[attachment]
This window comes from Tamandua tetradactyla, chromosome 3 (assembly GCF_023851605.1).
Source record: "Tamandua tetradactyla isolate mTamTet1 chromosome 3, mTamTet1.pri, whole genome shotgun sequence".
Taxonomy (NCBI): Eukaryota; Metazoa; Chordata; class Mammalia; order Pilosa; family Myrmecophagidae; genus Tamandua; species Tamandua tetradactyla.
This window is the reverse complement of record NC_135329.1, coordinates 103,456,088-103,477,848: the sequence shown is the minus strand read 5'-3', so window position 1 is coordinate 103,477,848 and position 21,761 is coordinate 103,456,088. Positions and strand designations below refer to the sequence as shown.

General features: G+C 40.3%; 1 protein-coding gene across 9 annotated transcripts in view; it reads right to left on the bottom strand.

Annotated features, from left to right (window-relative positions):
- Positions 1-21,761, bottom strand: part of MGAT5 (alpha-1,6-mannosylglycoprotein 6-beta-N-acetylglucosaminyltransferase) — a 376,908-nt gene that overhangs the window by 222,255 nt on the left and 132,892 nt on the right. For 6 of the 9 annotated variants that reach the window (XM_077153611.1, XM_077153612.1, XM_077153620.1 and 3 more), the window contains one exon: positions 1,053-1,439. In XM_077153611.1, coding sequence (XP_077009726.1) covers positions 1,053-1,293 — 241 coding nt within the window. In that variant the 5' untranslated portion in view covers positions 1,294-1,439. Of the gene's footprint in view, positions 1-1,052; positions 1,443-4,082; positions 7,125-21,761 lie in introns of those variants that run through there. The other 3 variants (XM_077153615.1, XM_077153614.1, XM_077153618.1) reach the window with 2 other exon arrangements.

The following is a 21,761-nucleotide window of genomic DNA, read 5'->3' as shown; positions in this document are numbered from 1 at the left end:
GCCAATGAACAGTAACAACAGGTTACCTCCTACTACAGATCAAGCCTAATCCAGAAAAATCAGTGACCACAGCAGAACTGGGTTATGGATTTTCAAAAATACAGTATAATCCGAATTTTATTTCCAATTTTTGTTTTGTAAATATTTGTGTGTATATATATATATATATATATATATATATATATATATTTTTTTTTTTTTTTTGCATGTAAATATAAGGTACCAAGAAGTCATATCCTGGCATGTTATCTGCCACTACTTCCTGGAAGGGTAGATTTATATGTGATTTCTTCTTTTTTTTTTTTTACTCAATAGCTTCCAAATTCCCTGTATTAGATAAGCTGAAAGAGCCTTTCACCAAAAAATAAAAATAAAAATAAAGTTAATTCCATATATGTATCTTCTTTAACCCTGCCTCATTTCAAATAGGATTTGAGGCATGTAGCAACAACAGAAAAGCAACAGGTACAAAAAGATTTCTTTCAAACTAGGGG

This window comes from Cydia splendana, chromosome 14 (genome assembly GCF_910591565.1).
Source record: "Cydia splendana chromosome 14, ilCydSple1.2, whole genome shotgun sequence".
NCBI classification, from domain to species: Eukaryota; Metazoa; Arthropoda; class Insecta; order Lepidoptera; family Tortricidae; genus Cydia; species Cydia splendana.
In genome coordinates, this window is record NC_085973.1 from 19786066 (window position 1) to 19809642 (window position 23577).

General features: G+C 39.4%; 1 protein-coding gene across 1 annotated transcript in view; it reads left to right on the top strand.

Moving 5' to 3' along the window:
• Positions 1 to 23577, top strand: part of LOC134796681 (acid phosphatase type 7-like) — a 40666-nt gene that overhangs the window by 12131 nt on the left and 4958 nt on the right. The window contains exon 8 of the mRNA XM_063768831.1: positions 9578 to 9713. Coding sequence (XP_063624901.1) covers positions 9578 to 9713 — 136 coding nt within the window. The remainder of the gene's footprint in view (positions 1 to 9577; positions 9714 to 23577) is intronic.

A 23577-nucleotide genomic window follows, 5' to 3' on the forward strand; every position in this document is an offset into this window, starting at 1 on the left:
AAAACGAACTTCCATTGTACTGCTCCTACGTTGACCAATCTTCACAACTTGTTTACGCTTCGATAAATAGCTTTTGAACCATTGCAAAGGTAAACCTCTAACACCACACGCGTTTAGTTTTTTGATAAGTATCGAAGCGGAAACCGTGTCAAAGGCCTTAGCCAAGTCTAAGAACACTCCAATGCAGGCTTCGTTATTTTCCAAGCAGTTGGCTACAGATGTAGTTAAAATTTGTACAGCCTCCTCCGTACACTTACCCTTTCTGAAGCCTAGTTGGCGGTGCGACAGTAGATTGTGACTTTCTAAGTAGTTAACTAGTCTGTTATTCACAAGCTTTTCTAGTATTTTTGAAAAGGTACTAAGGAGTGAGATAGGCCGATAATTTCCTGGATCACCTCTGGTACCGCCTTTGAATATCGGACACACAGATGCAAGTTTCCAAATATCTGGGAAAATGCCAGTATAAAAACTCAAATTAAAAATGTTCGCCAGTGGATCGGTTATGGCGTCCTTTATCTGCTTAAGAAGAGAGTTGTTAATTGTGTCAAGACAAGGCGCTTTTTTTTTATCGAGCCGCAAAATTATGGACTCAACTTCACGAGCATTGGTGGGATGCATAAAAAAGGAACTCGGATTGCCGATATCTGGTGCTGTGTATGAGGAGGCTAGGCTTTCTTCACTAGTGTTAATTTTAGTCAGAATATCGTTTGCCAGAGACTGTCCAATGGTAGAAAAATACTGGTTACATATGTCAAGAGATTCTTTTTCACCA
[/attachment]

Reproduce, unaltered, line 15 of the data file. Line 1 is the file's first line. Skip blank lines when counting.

Moving 5' to 3' along the window: